[linux-lvm] thin handling of available space

Mark Mielke mark.mielke at gmail.com
Tue May 3 10:41:37 UTC 2016

On Tue, May 3, 2016 at 5:45 AM, Zdenek Kabelac <zkabelac at redhat.com> wrote:

> On 2.5.2016 16:32, Mark Mielke wrote:
>>     If you seek for a filesystem with over-provisioning - look at btrfs,
>> zfs
>>     and other variants...
>> I have to say that I am disappointed with this view, particularly if this
>> is a
>> view held by Red Hat. To me this represents a misunderstanding of the
>> purpose
> So first - this is  AMAZING deduction you've just shown.
> You've cut sentence out of the middle of a thread and used as kind of
> evidence
> that Red Hat is suggesting usage of ZFS, Btrfs  - sorry man - read this
> thread again...

My intent wasn't to cut a sentence in the middle. I responded to the each
sentence in its place. I think it really comes down to this:

This seems to be a crux of this debate between you and the other people. You
>> think the block storage should be as transparent as possible, as if the
>> storage was not thin. Others, including me, think that this theory is
>> impractical, as it leads to edge cases where the file system could choose
>> to
> It's purely practical and it's the 'crucial' difference between
> i.e. thin+XFS/ext4     and   BTRFS.

I think I captured the crux of this pretty well. If anybody suggests that
there could be value to exposing any information related to the nature of
the "thinly provisioned block devices", you suggest that the only route
forwards here is BTRFS and ZFS. You are saying directly and indirectly,
that anybody who disagrees with you should switch to what you feel are the
only solutions that are in this space, and that LVM should never be in this

I think I understand your perspective. However, I don't agree with it. I
don't agree that the best solution is one that fails at the last instant
with ENOSPC and/or for the file system to become read-only. I think there
is a whole lot of grey possibilities between the polar extremes of
"BTRFS/ZFS" vs "thin+XFS/ext4 with last instant failure".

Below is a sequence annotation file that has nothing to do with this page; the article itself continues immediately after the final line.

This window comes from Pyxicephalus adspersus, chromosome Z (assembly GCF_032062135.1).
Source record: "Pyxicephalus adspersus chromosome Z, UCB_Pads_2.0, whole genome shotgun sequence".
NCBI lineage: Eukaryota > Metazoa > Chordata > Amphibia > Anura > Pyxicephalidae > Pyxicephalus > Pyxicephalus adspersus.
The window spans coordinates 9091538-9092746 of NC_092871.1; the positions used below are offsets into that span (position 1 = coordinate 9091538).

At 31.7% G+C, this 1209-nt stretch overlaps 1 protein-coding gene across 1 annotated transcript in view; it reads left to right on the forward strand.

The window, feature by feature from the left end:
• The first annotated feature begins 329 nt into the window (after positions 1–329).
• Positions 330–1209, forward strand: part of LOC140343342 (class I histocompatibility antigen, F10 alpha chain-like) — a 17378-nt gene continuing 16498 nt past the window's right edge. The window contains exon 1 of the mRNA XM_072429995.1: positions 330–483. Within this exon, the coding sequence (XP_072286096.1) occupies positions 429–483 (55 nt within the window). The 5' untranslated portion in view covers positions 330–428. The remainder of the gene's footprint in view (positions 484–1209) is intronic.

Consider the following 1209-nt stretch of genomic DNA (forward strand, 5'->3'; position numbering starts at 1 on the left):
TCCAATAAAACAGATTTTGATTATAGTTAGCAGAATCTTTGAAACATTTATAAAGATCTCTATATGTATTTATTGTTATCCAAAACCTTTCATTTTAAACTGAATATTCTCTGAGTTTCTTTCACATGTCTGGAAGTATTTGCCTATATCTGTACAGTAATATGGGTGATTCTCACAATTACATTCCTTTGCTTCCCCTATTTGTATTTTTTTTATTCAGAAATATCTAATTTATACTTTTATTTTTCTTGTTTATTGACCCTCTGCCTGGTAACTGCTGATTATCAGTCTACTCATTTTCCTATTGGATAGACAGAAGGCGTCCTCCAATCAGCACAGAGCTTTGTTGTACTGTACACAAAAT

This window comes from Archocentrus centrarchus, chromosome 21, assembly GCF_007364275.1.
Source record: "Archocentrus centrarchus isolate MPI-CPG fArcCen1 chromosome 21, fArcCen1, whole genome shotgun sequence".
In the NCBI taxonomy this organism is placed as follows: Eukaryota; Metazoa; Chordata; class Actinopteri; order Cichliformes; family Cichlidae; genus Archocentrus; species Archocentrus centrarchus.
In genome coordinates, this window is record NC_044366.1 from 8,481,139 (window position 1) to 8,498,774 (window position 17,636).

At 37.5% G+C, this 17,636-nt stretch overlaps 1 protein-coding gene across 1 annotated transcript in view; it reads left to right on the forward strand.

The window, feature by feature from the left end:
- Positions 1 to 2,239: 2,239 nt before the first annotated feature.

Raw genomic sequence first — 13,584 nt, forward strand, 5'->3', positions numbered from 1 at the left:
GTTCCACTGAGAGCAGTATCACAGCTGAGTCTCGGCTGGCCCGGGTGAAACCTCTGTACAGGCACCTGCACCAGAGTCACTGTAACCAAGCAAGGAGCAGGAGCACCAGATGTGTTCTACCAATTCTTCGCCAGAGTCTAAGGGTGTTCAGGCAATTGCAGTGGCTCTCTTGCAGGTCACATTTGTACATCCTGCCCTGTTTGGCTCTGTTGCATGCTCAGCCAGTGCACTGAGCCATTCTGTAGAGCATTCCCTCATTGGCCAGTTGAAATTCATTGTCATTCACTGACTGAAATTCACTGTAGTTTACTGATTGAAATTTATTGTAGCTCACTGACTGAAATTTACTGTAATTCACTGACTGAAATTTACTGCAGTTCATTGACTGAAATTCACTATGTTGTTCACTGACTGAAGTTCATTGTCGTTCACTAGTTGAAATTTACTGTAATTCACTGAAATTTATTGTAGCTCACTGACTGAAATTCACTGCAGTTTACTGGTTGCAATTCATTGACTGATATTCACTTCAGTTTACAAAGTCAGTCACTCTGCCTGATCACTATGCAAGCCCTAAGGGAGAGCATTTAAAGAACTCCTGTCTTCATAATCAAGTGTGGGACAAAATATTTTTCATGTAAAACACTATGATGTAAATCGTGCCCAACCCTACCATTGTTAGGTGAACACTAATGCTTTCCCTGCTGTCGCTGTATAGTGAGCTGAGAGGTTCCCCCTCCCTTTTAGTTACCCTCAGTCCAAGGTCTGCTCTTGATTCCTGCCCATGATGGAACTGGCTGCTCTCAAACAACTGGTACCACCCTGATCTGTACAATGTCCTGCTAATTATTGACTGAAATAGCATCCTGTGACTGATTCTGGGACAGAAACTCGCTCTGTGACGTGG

What started me on this list was the CYA mandatory warning about over
provisioning that I think is inappropriate, and causing us tooling
problems. But seeing the debate unfold, and having seen some related
failures in the Docker LVM thin pool case where the system may completely
lock up, I have a conclusion that this type of failure represents a
fundamental difference in opinion around what thin volumes are for, and
what place they have. As I see them as highly valuable for various reasons
including Docker image layers (something Red Hat appears to agree with,
having targeted LVM thinp instead of the union file systems), and the
snapshot use cases I presented prior, I think there must be a way to avoid
the worst scenarios, if the right people consider all the options, and
don't write off options prematurely due to preconceived notions about what
is and what is not appropriate in terms of communication of information
between system layers.

There are many types of information that *are* passed from the block device
layer to the file system layer. I don't see why awareness of thin volumes,
should not be one of them.

For example, and I'm not pretending this is the best idea that should be
implemented, but just to see where the discussion might lead:

The Linux kernel needs to deal with problems such as memory being swapped
out due to memory pressures. In various cases, it is dangerous to swap
memory out. The memory can be protected from being swapped out where
required using various technique such as pinning pages. This takes up extra
RAM, but ensures that the memory can be safely accessed and written as
required. If the file system has particular areas of importance that need
to be writable to prevent file system failure, perhaps the file system
should have a way of communicating this to the volume layer. The naive
approach here might be to preallocate these critical blocks before
proceeding with any updates to these blocks, such that the failure
situations can all be "safe" situations, where ENOSPC can be returned
without a danger of the file system locking up or going read-only.

Or, maybe I am out of my depth, and this is crazy talk... :-)

(Personally, I'm not really needing a "df" to approximate available
storage... I just don't want the system to fail badly in the "out of disk
space" scenario... I can't speak for others, though... I do *not* want
BTRFS/ZFS... I just want a sanely behaving LVM + XFS...)

Mark Mielke <mark.mielke at gmail.com>
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